So that was my bright idea for the evening, but it turns out my PMGC’s Nittel Nacht game is stronger than mine. We followed It’s a Wonderful Life up with her choice: Fiddler on the Roof – a sing-along courtesy of Los Angeles-based independent cinema chain Laemmle Theatres.


It’s a strange world when a Jew takes a gentile to see It’s a Wonderful Life, and she in turn takes him to see the Jewiest of musicals – Fiddler‘s protagonist Tevye (Topol) would probably flip.

It’s the dawn of the 20th century and Tevye works as a dairy farmer in the small Russian village of Anatevka, providing what little he can for his wife Golde (Norma Crane) and five (five!) daughters, including Tzeitel (Rosalind Harris), Hodel (Michele Marsh), and Chava (Neva Small). Tevye (like the rest of Anatevka) is big on tradition – he even sings about it! – but as revolution builds in Russia, the way of things also begins to change in Tevye’s community, with his family unit serving as patient zero. Tevye must come to terms with the lives and loves his three eldest daughters choose for themselves, while also dealing with the changing views on Jews in the region.

While Fiddler isn’t quite as baldly evocative as It’s a Wonderful Life, it is just as emotional a film, mostly in its depiction of precisely the kinds of treatment Jews might receive on a night like tonight. Act One is full of fun and laughter – wherein the biggest problem is the breaking of tradition, but as Act One ends and Act Two begins, the problems become greater than Tevye and his family. Disagreements and undermined authority pale in comparison to the forced relocation of an entire community. Director Norman Jewison effectively blends the energy of a stage musical and visual style of a movie in a way that puts something like the recent Annie incarnation to shame. Jewison lets the first act feel big and exciting, while using cinematic editing and effects to increase the kineticism. And then, when things get bleak, the director recalls the distance and sadness of Ingmar Bergman’s work, using the Swedish director’s blocking and set-ups as a short-hand for inevitability.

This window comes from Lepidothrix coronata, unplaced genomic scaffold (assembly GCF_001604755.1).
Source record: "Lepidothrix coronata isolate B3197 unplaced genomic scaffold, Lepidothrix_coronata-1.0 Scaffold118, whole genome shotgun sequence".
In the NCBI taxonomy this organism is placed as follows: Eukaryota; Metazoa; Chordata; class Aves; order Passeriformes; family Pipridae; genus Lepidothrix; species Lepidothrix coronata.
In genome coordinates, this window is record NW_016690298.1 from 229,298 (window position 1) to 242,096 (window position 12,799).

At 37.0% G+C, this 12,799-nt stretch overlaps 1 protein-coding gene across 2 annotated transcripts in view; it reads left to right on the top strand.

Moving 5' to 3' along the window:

The sing-along attracted a full house of elderly Jews with nothing else to do. We celebrated Nittel Nacht together, and in all of the impatience and lack of reason surrounding me, I got a glimpse of my future. If I ever reach the point where I respond to someone speaking in front of a crowd of a couple hundred as if he and I are having a personal conversation, it may be too late to die with dignity. Still there is something to be said for spending the night before Christmas with a group of like-minded people who have been forced by society to recognize a day in which they hold absolutely no stock. The holiday season is everywhere, and I don’t begrudge it to anyone, but that omni-presence is why Nittel Nacht hasn’t disappeared along with institutionalized antisemitism. And until I can go to a movie theater without being assaulted by improperly disposed of chewing gum, I will continue to celebrate Nittel Nacht as well. Now where can I throw away a gummy t-shirt on Christmas?